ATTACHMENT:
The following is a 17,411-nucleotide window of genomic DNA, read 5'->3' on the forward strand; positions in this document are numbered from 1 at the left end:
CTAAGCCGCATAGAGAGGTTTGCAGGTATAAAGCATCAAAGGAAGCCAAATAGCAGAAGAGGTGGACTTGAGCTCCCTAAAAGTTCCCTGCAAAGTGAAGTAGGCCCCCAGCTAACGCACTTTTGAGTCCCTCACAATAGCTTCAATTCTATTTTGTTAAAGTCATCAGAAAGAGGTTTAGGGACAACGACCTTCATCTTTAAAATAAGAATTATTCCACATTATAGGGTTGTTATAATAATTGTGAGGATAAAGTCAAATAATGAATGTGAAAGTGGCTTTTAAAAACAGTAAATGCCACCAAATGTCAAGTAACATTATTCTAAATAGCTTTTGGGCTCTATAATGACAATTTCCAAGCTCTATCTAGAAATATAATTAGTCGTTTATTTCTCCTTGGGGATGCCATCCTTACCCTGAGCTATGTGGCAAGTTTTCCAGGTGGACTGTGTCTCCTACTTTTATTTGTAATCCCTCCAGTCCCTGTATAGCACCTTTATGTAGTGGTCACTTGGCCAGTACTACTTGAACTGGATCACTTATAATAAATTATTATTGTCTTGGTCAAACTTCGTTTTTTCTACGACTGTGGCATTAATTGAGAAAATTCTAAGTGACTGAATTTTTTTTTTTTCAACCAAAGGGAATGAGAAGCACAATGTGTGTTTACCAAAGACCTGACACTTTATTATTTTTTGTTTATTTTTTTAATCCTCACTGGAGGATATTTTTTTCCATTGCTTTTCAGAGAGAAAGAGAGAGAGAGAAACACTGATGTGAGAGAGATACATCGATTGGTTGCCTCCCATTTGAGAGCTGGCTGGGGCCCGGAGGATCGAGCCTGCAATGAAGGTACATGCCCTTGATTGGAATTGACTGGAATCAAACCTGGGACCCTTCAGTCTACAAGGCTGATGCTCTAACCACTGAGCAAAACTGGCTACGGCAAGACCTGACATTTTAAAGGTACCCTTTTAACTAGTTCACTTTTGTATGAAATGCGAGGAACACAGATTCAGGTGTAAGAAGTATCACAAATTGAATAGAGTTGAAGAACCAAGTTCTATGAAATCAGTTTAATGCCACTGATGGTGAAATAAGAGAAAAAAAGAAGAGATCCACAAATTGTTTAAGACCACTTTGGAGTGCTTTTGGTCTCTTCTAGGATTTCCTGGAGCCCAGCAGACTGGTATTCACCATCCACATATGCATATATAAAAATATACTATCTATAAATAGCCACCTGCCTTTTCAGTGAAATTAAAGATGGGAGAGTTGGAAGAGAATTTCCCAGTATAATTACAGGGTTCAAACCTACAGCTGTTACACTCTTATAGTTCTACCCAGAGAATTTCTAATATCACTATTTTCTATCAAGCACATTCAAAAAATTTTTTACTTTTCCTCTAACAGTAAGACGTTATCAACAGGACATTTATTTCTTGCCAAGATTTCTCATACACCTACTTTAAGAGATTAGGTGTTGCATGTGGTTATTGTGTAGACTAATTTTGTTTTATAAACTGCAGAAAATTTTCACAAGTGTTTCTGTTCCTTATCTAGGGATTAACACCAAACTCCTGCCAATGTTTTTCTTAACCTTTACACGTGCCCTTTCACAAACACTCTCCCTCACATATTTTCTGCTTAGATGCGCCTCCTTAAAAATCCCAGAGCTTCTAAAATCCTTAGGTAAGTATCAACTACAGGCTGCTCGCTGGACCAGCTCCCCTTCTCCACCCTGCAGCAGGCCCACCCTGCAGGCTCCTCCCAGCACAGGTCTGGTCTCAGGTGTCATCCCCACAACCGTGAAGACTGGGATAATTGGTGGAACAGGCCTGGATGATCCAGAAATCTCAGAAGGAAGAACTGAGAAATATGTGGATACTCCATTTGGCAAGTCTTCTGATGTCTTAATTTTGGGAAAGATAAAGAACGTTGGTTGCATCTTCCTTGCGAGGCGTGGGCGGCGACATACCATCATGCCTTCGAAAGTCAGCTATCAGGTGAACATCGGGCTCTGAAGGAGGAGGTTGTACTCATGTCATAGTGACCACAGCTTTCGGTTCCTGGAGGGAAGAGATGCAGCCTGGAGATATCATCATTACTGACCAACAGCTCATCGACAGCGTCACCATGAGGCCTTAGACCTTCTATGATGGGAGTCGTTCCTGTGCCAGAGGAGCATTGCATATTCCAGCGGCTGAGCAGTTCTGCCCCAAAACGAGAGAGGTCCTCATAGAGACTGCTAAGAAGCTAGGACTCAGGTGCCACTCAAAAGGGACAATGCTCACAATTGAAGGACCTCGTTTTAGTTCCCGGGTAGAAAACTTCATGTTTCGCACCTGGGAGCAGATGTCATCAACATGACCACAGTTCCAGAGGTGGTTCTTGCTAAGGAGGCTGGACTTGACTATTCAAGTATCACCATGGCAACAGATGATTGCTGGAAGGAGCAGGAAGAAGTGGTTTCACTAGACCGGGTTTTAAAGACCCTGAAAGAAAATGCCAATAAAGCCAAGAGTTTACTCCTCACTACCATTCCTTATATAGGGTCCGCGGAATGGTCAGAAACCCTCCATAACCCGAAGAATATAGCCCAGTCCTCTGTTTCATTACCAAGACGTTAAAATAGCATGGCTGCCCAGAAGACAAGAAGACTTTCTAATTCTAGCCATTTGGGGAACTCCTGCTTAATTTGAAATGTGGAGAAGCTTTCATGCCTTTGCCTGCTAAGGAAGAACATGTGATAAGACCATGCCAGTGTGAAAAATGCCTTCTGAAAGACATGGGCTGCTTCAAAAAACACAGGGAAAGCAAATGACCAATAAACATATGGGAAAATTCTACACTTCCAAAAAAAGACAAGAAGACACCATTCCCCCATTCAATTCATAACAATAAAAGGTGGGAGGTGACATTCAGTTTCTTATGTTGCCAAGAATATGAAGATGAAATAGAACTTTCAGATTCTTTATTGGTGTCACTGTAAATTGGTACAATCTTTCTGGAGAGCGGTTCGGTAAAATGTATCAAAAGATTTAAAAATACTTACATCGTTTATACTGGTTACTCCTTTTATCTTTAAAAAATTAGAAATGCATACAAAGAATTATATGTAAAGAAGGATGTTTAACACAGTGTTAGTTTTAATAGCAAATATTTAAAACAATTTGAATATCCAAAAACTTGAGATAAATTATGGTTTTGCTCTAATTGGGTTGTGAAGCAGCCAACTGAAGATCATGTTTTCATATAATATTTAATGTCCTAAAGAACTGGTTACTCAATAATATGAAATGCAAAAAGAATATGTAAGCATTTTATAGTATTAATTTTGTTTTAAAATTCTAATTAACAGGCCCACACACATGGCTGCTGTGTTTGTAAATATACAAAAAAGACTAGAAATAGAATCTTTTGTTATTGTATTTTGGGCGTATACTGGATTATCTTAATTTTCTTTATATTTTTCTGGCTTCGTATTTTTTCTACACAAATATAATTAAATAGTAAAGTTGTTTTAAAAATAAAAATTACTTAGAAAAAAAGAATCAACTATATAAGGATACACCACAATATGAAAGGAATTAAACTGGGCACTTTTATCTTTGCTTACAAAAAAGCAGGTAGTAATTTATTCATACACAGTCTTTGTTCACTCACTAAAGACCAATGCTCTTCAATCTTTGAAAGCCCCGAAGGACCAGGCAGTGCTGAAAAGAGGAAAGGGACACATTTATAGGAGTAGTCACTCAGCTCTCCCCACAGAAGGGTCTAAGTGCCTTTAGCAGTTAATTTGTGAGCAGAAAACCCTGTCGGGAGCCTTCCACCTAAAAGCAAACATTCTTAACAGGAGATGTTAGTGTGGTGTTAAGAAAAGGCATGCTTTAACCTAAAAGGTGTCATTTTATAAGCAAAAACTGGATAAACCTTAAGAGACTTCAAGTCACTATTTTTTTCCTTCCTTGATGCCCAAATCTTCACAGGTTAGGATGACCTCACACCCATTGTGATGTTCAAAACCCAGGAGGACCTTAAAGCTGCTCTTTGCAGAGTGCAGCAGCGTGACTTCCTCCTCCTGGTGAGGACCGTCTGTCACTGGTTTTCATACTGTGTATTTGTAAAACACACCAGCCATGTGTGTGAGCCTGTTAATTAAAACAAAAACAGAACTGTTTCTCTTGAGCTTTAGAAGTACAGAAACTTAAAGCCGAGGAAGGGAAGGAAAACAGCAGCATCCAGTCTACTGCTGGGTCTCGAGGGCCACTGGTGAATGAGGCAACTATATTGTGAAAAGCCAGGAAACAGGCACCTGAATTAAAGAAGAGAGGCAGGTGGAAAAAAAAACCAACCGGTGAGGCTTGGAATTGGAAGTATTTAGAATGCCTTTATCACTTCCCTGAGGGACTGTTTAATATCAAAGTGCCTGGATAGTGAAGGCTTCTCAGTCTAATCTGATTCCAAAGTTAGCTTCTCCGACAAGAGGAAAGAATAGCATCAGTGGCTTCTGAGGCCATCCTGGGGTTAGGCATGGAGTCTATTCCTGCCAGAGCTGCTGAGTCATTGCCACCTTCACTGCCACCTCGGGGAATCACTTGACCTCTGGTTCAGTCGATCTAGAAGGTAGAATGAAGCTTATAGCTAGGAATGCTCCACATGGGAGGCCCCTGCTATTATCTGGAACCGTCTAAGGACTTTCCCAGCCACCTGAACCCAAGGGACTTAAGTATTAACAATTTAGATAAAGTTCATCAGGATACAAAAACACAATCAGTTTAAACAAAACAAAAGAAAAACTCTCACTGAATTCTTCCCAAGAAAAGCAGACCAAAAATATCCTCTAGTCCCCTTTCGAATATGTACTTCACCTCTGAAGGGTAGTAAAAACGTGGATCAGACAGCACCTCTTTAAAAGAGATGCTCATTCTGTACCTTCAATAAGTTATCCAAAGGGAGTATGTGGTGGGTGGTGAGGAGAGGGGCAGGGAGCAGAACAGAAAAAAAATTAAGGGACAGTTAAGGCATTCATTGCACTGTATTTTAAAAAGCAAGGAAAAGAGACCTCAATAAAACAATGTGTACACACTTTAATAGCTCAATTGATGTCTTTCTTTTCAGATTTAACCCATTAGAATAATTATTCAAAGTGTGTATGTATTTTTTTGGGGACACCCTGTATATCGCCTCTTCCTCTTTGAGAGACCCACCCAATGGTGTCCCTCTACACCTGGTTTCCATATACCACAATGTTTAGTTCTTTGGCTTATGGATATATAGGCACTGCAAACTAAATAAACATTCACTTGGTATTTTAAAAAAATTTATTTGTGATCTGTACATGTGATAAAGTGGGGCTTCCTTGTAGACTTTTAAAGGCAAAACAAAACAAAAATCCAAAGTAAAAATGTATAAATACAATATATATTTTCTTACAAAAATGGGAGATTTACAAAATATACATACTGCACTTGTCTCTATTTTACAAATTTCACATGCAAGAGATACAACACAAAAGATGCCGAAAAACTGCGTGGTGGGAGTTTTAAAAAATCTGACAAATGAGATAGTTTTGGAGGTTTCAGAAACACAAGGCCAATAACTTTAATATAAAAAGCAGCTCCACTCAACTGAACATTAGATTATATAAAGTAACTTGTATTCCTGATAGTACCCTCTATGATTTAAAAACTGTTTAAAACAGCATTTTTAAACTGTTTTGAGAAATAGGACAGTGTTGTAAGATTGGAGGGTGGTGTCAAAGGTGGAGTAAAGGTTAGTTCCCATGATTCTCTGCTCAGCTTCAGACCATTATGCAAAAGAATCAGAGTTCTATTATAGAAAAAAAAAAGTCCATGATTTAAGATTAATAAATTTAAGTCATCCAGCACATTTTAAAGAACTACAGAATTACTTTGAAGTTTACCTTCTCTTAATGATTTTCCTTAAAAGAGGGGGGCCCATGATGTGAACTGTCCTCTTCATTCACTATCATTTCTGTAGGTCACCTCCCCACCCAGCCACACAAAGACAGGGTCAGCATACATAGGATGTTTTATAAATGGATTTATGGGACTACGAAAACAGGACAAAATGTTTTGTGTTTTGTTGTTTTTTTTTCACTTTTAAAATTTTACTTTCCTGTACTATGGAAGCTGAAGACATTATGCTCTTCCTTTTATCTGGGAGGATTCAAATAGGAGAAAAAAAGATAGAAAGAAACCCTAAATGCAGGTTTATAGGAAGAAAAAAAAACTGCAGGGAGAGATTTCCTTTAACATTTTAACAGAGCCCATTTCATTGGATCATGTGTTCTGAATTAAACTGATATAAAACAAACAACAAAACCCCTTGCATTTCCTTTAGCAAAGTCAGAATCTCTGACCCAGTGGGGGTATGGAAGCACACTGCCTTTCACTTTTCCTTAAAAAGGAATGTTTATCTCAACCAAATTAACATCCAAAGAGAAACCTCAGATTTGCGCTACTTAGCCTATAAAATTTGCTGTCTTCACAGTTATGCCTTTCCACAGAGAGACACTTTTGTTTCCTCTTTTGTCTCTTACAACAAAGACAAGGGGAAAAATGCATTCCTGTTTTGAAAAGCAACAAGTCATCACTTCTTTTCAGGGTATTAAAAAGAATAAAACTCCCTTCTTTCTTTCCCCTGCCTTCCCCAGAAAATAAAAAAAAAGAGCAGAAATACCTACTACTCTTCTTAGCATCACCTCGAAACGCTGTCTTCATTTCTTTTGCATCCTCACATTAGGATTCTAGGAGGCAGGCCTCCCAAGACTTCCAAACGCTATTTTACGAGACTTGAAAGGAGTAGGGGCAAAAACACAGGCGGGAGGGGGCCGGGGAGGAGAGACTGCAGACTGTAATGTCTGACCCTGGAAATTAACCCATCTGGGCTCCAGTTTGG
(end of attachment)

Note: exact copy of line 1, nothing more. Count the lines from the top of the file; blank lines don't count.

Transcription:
The following is a 17,411-nucleotide window of genomic DNA, read 5'->3' on the forward strand; positions in this document are numbered from 1 at the left end: